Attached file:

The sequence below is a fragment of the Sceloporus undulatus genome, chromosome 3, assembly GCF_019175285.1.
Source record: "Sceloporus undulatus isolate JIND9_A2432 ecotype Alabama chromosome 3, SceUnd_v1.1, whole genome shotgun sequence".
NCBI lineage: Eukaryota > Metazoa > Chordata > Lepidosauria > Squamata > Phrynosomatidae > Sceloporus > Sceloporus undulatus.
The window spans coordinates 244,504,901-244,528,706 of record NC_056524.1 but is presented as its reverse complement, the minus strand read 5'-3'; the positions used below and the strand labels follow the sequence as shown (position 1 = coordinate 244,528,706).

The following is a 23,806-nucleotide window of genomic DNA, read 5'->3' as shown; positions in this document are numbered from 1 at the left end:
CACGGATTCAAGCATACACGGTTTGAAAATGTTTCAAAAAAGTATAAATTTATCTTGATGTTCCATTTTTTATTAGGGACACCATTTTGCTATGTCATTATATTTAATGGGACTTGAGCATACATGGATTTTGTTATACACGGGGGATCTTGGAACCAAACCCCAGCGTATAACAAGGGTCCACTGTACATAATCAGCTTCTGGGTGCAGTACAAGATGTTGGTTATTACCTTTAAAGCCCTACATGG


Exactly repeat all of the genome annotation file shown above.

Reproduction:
The sequence below is a fragment of the Sceloporus undulatus genome, chromosome 3, assembly GCF_019175285.1.
Source record: "Sceloporus undulatus isolate JIND9_A2432 ecotype Alabama chromosome 3, SceUnd_v1.1, whole genome shotgun sequence".
NCBI lineage: Eukaryota > Metazoa > Chordata > Lepidosauria > Squamata > Phrynosomatidae > Sceloporus > Sceloporus undulatus.
The window spans coordinates 244,504,901-244,528,706 of record NC_056524.1 but is presented as its reverse complement, the minus strand read 5'-3'; the positions used below and the strand labels follow the sequence as shown (position 1 = coordinate 244,528,706).

The following is a 23,806-nucleotide window of genomic DNA, read 5'->3' as shown; positions in this document are numbered from 1 at the left end:
CACGGATTCAAGCATACACGGTTTGAAAATGTTTCAAAAAAGTATAAATTTATCTTGATGTTCCATTTTTTATTAGGGACACCATTTTGCTATGTCATTATATTTAATGGGACTTGAGCATACATGGATTTTGTTATACACGGGGGATCTTGGAACCAAACCCCAGCGTATAACAAGGGTCCACTGTACATAATCAGCTTCTGGGTGCAGTACAAGATGTTGGTTATTACCTTTAAAGCCCTACATGG